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Which side are you on? April 10, 2008

Posted by shaferfinancial in Uncategorized.
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Some interesting statistics came to my attention recently.  They only reinforce what I have been posting on a regular basis.  These stats are not broken down by age group as I have posted before, but are useful anyway.  They break down folks into either working age or retirees and look at total savings and investments not including one’s primary residence.  As usual, the majority of folks have little or no savings and investments.  For workers 49% have less than $25,000 total savings/investments, while retirees in this category is 60%.  Moving up to $100,000, which is the level at which one is considered part of the “mass affluent” we see that 73% of workers and 75% of retirees are below this level.  The final category is for those with $250,000 or more in which 12% of folks, both workers and retirees, have reached that amount of wealth.  This study concurs with the other information available.  The main part of the study was to look at people’s confidence in being able to retire with a comfortable lifestyle.  Only 18% of folks are very confident of a comfortable retirement a huge drop from last year.

The interesting part of the study for me is that at the top, the percentages are almost identical.  That reinforces what we already know is that most people remain in the same categories throughout their working life and into retirement.  In other words if your savings/investment totals are in the middle 20% you tend to stay there throughout your life, at least until the end when you rapidly eat through small savings.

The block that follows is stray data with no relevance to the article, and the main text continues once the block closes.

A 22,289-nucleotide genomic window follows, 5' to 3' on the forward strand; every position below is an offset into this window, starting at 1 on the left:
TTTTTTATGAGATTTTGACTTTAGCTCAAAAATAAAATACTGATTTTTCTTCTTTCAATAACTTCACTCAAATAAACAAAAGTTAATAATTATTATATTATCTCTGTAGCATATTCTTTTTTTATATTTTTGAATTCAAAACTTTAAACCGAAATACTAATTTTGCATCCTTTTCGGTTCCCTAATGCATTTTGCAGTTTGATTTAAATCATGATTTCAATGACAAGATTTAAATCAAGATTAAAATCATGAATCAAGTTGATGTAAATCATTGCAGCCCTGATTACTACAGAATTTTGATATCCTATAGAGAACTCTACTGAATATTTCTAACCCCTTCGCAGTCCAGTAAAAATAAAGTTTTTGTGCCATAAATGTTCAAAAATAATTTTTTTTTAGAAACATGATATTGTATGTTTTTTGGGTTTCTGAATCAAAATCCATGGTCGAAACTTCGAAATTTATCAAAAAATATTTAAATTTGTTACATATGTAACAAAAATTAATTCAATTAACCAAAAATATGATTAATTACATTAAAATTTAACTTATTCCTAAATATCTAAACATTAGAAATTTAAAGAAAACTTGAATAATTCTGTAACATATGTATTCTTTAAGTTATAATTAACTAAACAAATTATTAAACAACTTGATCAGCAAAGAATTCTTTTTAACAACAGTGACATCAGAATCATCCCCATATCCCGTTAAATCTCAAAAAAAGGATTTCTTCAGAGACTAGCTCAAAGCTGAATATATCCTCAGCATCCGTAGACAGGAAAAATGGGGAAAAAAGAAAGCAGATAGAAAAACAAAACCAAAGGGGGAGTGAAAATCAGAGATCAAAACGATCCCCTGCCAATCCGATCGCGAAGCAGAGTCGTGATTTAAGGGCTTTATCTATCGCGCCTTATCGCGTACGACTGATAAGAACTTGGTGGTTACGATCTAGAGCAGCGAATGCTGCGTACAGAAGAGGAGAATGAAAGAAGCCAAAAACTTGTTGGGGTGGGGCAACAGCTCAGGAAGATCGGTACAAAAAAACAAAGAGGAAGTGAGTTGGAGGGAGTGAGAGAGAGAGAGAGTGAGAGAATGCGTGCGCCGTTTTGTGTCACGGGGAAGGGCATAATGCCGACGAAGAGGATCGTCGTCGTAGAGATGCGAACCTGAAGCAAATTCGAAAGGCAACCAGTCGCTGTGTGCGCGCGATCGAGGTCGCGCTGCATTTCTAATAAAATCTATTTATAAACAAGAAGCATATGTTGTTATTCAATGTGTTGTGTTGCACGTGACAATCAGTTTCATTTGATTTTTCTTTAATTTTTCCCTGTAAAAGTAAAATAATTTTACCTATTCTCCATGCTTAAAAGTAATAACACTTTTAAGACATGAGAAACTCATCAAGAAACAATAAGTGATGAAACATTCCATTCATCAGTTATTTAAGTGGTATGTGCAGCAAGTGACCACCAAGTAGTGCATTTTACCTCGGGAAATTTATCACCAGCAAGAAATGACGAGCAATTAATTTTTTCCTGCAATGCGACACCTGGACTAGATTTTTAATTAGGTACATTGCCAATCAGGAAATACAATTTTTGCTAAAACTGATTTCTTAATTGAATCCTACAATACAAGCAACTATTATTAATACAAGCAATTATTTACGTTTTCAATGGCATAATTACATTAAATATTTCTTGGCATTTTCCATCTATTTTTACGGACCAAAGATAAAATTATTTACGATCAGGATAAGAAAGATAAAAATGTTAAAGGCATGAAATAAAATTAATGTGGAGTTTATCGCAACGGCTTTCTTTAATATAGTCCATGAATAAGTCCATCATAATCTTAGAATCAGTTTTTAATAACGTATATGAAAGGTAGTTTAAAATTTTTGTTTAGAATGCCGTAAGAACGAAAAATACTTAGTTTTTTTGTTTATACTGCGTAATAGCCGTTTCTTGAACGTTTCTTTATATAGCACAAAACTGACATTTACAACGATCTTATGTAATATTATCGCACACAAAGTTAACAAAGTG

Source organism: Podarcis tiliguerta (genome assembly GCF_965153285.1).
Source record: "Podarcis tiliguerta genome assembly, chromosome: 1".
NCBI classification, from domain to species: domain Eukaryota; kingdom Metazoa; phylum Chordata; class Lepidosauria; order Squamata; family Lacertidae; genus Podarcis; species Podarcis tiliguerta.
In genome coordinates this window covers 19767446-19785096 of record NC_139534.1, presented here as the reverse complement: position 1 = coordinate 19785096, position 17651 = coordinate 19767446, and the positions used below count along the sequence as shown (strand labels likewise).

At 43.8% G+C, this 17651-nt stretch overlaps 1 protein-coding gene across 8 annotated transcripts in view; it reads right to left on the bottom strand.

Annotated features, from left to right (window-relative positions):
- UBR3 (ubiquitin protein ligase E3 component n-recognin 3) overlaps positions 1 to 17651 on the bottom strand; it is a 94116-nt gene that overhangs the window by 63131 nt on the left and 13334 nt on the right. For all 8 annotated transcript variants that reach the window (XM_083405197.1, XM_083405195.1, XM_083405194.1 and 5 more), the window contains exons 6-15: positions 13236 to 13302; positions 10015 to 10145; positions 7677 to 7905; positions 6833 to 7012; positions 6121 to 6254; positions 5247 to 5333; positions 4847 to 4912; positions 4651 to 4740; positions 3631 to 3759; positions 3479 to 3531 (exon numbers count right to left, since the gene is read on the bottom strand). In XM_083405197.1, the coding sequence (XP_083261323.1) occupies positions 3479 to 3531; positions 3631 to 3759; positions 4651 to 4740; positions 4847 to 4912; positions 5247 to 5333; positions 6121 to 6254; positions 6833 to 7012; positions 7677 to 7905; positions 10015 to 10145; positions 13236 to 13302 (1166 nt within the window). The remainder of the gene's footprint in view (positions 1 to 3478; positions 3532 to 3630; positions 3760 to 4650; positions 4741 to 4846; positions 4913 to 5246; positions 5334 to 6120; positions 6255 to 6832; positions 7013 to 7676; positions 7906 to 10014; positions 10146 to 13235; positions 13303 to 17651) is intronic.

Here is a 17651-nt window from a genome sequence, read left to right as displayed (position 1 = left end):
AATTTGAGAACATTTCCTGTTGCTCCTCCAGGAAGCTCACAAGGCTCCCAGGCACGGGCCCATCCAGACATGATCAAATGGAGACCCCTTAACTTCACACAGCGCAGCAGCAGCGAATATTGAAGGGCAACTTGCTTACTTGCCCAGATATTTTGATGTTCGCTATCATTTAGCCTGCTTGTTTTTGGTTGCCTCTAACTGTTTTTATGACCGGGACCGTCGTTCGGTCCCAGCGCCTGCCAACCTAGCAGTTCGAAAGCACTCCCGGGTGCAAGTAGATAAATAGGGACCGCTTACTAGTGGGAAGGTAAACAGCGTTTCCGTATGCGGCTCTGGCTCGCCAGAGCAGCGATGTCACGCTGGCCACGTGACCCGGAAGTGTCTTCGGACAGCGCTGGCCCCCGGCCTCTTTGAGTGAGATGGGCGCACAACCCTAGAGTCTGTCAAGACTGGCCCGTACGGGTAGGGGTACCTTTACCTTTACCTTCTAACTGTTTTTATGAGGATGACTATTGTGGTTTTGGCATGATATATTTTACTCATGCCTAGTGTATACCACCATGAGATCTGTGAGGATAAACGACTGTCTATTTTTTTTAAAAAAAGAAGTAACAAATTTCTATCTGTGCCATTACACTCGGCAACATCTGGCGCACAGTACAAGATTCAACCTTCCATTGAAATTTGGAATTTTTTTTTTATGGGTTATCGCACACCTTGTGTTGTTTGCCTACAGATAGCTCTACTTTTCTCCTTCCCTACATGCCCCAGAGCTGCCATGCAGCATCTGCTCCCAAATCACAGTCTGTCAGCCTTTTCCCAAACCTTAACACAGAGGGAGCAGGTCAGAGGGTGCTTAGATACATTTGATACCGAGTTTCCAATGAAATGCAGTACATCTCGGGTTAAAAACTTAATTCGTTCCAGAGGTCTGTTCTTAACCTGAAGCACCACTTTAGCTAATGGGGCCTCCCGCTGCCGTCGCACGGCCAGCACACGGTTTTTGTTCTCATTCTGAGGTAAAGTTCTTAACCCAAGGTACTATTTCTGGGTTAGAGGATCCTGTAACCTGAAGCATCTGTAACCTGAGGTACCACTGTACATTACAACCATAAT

The other interesting statistic is that 51% of retirees have less than $10,000 in savings/investments.  Of course this group has a much higher percentage of folks with a defined benefit pension, than current workers, to help them out.

What this means is that at least 75% of folks can look forward to being poor in retirement.  Following the herd has its costs as I have pointed out before.  15% can look forward to making it by living frugally, extremely frugally.  And around 10% can look forward to having a somewhat comfortable retirement.  Just for comparison sake those at the $250,000 mark could buy a annuity that would pay them somewhere around $20,000/year for life.  This with another say $25,000/ year from social security could give them enough to live on today, but as inflation eats away will cause some issues if they live to life expectancy (17 years in retirement).  So even the highest category is not really enough to have a truly comfortable retirement.

What this means to the country on the eve of the baby boomer retirements is not pretty.  It is likely that as much as 95% of them will be dependant on social security to live in their retirement years.  Dependant on a program that is in crisis and will require increase tax collection to function in the future, no less!

Those folks who take these numbers to heart, and want to change their future, might want to go to www.shaferwealthacademy.com and contact me for a discussion about how to make that change.

Of course the ironic part of retirement planning is that the people who have real reason to change the course they are on (meaning the bottom 90%) tend to let “fear” rule the day and avoid doing anything different because they see it as risky, not recognizing the enormous risk they already are in.  



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